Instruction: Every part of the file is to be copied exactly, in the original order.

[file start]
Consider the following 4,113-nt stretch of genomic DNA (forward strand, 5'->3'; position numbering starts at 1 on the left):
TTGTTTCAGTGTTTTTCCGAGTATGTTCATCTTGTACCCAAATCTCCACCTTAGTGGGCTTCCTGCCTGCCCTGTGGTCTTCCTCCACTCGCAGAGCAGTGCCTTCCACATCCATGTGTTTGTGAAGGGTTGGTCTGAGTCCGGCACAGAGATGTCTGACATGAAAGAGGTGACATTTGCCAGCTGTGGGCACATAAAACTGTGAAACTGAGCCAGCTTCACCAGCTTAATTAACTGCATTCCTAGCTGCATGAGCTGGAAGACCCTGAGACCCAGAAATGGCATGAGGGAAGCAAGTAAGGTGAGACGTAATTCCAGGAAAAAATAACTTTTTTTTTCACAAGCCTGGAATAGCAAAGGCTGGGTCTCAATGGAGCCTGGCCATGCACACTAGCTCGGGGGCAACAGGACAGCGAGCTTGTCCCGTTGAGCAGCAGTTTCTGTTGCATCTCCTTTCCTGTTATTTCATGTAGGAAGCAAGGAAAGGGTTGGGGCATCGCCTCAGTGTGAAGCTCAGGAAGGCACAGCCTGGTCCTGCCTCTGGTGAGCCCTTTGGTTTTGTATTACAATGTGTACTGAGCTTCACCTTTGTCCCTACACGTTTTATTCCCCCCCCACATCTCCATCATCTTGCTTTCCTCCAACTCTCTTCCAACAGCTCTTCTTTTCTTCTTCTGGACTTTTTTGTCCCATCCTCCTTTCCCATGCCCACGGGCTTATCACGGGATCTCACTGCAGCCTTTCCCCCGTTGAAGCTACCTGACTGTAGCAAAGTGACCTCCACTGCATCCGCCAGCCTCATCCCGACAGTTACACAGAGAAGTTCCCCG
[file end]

Consider the following 4,113-nt stretch of genomic DNA (forward strand, 5'->3'; position numbering starts at 1 on the left):
TTGTTTCAGTGTTTTTCCGAGTATGTTCATCTTGTACCCAAATCTCCACCTTAGTGGGCTTCCTGCCTGCCCTGTGGTCTTCCTCCACTCGCAGAGCAGTGCCTTCCACATCCATGTGTTTGTGAAGGGTTGGTCTGAGTCCGGCACAGAGATGTCTGACATGAAAGAGGTGACATTTGCCAGCTGTGGGCACATAAAACTGTGAAACTGAGCCAGCTTCACCAGCTTAATTAACTGCATTCCTAGCTGCATGAGCTGGAAGACCCTGAGACCCAGAAATGGCATGAGGGAAGCAAGTAAGGTGAGACGTAATTCCAGGAAAAAATAACTTTTTTTTTCACAAGCCTGGAATAGCAAAGGCTGGGTCTCAATGGAGCCTGGCCATGCACACTAGCTCGGGGGCAACAGGACAGCGAGCTTGTCCCGTTGAGCAGCAGTTTCTGTTGCATCTCCTTTCCTGTTATTTCATGTAGGAAGCAAGGAAAGGGTTGGGGCATCGCCTCAGTGTGAAGCTCAGGAAGGCACAGCCTGGTCCTGCCTCTGGTGAGCCCTTTGGTTTTGTATTACAATGTGTACTGAGCTTCACCTTTGTCCCTACACGTTTTATTCCCCCCCCACATCTCCATCATCTTGCTTTCCTCCAACTCTCTTCCAACAGCTCTTCTTTTCTTCTTCTGGACTTTTTTGTCCCATCCTCCTTTCCCATGCCCACGGGCTTATCACGGGATCTCACTGCAGCCTTTCCCCCGTTGAAGCTACCTGACTGTAGCAAAGTGACCTCCACTGCATCCGCCAGCCTCATCCCGACAGTTACACAGAGAAGTTCCCCG